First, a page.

President Obama and a lot of other fans of the legislation Congress has been working on for health-insurance reform have consistently insisted that there's no plan in the works to have abortions paid for by federal tax money. In his latest volley, the president called pro-lifers' claims to the contrary not true, even a fabrication intended to "discourage people from meeting ... a core ethical and moral obligation."
It's taken them too long, but Factcheck.org has finally chimed in on this issue to confirm almost everything the pro-life side has been saying. Just because it doesn't say the word 'abortion' in the bill doesn't mean it won't cover abortion as part of reproductive health. Given the history of what that term has been used to mean, it almost certainly would be used for that and certainly could be used for that. It doesn't technically mandate such coverage, at least in current forms, but it's hard for me to believe that the people who keep calling this charge a lie are telling the truth when their main argument is the absence of the word 'abortion'. It took the Hyde Amendment to prevent government funding for abortion in the current system. Why wouldn't it take something similar in a new plan that has no such ban?
Now those who think there is a moral obligation for a government health care program to cover abortions should have the freedom to pursue such a policy. But in our political system the way to do that is to propose it openly and not deceive people into thinking something they might support is something other than what it really is. I suspect those who see that as a moral obligation have realized that they can't get it passed if they're honest. So they think the obligation to do it outweighs the obligation to be honest with the voters about what they're doing.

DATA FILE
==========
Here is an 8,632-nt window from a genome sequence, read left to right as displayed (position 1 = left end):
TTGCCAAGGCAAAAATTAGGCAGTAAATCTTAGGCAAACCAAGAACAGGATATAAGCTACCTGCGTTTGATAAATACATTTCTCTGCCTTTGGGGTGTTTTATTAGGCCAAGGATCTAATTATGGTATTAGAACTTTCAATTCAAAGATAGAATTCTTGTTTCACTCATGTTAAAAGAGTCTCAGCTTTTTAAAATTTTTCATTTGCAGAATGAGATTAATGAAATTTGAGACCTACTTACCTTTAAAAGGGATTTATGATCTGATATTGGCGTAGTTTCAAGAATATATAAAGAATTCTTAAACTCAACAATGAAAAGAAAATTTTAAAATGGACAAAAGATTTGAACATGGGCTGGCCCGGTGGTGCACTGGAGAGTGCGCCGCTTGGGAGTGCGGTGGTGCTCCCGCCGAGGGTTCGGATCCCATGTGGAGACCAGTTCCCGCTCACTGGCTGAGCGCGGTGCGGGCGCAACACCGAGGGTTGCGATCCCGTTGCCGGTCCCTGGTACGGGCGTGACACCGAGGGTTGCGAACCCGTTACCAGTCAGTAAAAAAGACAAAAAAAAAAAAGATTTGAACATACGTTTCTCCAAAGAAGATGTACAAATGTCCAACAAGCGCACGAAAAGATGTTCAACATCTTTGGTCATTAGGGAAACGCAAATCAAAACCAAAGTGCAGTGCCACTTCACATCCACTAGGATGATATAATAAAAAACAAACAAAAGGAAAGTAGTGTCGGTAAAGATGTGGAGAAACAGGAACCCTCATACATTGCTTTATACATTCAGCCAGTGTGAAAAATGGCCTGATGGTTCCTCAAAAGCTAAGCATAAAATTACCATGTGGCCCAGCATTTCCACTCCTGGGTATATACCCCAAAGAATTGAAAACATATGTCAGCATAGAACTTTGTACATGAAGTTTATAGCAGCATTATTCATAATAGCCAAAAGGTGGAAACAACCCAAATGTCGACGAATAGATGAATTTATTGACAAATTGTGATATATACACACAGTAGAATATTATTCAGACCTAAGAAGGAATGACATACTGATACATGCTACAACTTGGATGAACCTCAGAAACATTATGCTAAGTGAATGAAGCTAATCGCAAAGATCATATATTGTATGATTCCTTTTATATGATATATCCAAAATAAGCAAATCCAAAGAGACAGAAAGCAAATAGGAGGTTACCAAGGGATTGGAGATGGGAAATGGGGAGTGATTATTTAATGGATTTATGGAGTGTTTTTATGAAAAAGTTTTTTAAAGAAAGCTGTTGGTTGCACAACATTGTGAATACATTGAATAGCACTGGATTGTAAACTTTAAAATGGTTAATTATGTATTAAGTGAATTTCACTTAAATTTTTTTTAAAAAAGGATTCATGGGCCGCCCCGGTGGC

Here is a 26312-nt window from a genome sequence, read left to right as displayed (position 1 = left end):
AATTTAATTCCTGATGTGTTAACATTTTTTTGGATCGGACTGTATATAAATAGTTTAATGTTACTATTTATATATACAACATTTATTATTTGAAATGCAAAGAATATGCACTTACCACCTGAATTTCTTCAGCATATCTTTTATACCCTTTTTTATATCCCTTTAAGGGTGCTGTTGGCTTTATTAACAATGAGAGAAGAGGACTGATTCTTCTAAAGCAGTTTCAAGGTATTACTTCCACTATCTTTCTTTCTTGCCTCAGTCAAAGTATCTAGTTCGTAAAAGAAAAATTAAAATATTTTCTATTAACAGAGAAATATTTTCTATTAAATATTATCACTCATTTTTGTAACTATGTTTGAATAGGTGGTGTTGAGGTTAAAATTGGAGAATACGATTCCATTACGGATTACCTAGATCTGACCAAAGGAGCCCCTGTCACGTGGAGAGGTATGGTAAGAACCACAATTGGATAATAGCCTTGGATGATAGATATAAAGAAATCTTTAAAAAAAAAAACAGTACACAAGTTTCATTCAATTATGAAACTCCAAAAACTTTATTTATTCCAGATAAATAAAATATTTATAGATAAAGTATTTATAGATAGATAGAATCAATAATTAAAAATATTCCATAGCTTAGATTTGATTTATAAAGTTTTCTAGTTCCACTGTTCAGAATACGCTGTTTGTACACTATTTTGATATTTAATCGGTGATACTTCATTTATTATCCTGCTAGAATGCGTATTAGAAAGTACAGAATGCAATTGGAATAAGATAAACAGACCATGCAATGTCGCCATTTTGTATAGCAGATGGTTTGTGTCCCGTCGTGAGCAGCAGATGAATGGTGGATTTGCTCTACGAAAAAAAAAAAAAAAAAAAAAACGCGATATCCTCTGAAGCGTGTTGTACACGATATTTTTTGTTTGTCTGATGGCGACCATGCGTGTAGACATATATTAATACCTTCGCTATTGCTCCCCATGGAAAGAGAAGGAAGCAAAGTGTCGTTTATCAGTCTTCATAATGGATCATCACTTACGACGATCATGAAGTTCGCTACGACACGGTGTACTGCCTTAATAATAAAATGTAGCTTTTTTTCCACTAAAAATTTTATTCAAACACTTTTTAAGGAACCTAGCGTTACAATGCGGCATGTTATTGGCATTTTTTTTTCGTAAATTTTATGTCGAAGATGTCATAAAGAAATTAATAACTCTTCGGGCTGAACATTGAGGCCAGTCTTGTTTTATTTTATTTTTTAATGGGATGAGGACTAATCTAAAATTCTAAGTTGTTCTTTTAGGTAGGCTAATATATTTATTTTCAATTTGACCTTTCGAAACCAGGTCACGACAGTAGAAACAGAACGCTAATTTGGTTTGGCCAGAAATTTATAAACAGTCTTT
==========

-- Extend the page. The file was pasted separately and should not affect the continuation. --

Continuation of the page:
Update: Serge observes something else that's important here. Unless we're going to be so anti-feminist as to define pregnancy as unhealth, the explicit motivation for this bill doesn't support including abortion and indeed undermines it. Starting from the premise that we have a moral obligation as a society to provide basic health care for everyone, then you might think it follows that we ought to treat all illnesses and have the top 10% of earners pay for most of it. But it doesn't follow that such a moral obligation could include something that isn't about health at all. Some do see such a moral obligation with abortion, but if so then it isn't about health care. You don't generally make a pregnant woman more healthy by aborting her pregnancy, even if you might want to argue that it has other benefits. So health insurance reform should not make it even possible that money earmarked for health care should go to something that isn't about providing for someone's health.